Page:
The Odds Against
An Associated Press article describes the execution of two Iraqi electoral officials by insurgents in a Baghdad street.
A series of pictures taken by an AP photographer show three pistol-wielding gunmen, who had earlier stopped a car carrying the election officials and dragged them into the middle of Haifa Street in the midst of morning traffic. ...
In the dramatic photo sequence one of the captives is shown lying on his side on the pavement, while a second is on his knees nearby in the street. The gunmen casually display their handguns as they shoot the two men. Both of the victims shown in the sequence wore traditional Arab headscarfs. In contrast, the attackers were bareheaded and apparently unafraid to show their faces. The entire sequence shows only two of the three victims lying dead after they were shot at close range. The final photo of the sequence shows a man standing near one of the bodies waving for help, as a U.S. Apache helicopter appears above the crime scene after the gunmen apparently melted away into the crowd.
One of those photos is shown in this story.
Three employees, identified by the commission as Hatem Ali Hadi al-Moussawi, a lawyer and deputy director for the commission's Karkh office, and two of his office employees Mahdi Sbeih and Samy Moussa, were dragged from their cars and shot dead. Two men escaped unhurt. In the dramatic photo sequence one of the captives is shown lying prone on the pavement, while the another one seems to be kneeling as the armed men approach, casually carrying their handguns or aiming them at the men.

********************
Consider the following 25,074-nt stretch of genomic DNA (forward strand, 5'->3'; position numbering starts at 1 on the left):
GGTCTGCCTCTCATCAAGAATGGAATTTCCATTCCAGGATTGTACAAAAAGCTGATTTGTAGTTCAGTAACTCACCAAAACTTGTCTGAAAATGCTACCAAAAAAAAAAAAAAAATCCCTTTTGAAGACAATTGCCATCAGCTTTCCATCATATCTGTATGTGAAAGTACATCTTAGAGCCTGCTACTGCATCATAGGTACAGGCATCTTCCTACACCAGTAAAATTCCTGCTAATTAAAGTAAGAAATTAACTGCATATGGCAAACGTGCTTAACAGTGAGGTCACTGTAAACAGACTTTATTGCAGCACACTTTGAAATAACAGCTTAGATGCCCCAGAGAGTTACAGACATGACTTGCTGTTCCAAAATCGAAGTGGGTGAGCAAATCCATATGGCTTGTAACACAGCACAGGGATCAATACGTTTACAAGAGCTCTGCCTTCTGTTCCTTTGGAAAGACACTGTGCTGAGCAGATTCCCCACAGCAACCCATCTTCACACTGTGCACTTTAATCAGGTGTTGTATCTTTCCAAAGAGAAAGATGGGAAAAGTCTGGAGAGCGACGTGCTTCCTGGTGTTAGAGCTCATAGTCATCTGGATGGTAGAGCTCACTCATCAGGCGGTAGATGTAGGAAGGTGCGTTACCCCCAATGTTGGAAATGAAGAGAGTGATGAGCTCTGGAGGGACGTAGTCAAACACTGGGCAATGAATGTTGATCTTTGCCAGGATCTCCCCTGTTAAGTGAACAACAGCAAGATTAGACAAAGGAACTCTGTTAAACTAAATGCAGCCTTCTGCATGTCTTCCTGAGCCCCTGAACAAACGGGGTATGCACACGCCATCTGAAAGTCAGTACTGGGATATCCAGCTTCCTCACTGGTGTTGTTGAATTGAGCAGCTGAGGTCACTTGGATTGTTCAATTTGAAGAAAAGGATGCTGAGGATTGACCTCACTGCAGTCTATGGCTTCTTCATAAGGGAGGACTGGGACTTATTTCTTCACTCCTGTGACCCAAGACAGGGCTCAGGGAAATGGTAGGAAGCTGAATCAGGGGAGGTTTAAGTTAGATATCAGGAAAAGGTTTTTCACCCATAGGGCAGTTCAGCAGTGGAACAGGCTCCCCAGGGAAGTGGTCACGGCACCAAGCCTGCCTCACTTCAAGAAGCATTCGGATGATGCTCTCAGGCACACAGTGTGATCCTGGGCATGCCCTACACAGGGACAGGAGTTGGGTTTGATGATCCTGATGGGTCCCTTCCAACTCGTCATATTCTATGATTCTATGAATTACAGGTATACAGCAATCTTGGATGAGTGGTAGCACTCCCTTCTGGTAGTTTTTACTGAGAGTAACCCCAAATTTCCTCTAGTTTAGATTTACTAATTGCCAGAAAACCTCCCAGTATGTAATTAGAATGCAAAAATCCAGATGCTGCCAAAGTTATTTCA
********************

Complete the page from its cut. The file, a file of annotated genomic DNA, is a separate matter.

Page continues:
Even with today's proliferation of compact photographic equipment, a legitimate photojournalist rarely gets the opportunity to capture an execution. Apart from the beheadings which are purposely recorded on video by the jihadis and from gun camera film, most footage of people actually being shot are taken by photographers in company with combatants who are ready to film an ambush. Those individuals are combat cameramen for their armies or embedded reporters. The most famous analogue to the Associated Press sequence of photographs is probably the Eddie Adams photo of the execution of Vietcong Captain Bay Lop by South Vietnamese General Nguyen Ngoc Loan. Adams owed that opportunity to General Loan himself, who brought Adams along to cover what he believed to be a justifiable summary execution. Adams depressed the shutter at exactly the moment Loan fired and photo analysis actually shows the impact of the bullet on Bay Lop's skull.